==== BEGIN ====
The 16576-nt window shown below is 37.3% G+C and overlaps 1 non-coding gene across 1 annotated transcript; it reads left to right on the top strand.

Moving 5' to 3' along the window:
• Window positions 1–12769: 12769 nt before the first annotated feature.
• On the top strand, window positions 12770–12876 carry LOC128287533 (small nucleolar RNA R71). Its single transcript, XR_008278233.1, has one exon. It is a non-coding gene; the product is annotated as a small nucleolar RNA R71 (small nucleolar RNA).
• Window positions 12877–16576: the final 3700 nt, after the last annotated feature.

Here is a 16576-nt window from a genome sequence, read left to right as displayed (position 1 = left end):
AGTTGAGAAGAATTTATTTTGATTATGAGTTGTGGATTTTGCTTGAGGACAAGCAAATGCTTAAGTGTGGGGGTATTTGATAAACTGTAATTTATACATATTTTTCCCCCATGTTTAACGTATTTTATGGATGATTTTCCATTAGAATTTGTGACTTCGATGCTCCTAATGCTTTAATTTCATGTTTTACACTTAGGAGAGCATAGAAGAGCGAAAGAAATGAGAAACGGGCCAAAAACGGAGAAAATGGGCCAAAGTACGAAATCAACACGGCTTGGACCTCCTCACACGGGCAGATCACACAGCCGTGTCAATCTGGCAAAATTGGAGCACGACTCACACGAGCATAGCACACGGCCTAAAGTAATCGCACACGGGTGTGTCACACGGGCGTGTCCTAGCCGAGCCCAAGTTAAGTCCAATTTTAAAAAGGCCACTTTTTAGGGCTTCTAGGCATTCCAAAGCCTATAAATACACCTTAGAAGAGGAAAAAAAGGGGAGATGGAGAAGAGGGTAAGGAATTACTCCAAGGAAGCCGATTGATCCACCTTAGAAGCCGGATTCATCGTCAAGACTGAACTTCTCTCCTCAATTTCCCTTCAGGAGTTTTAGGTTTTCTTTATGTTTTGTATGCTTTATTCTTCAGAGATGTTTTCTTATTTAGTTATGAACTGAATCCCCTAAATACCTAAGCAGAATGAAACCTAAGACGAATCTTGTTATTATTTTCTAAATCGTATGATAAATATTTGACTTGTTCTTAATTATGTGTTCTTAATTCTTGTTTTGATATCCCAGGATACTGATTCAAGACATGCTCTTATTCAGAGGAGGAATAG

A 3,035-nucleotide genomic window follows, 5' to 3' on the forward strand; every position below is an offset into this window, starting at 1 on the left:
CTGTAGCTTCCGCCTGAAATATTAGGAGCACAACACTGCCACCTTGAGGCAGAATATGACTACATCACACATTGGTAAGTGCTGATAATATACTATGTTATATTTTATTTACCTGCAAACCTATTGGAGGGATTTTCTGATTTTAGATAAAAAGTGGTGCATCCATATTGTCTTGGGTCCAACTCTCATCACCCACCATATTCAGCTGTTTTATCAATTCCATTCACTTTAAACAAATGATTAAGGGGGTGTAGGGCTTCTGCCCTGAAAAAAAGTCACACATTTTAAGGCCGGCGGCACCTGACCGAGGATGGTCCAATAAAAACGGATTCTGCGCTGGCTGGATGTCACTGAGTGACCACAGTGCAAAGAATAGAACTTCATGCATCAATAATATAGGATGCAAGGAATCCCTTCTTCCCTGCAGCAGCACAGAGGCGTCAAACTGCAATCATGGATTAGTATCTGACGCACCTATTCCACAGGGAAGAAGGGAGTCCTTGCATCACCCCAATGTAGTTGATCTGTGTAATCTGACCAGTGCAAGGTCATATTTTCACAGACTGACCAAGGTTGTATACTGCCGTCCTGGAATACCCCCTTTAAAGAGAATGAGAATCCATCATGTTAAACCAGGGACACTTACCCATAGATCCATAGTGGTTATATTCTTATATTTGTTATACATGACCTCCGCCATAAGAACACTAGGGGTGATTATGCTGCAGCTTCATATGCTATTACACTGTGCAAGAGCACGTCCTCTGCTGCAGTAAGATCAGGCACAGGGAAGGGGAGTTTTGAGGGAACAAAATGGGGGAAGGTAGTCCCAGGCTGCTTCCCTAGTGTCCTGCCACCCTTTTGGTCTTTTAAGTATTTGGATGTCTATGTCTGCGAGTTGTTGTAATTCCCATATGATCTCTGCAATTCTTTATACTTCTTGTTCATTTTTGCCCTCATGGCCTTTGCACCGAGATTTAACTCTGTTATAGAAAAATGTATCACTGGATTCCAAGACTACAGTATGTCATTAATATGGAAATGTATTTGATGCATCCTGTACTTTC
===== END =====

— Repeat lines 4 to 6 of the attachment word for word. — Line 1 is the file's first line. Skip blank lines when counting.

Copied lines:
• On the top strand, window positions 12770–12876 carry LOC128287533 (small nucleolar RNA R71). Its single transcript, XR_008278233.1, has one exon. It is a non-coding gene; the product is annotated as a small nucleolar RNA R71 (small nucleolar RNA).
• Window positions 12877–16576: the final 3700 nt, after the last annotated feature.

Here is a 16576-nt window from a genome sequence, read left to right as displayed (position 1 = left end):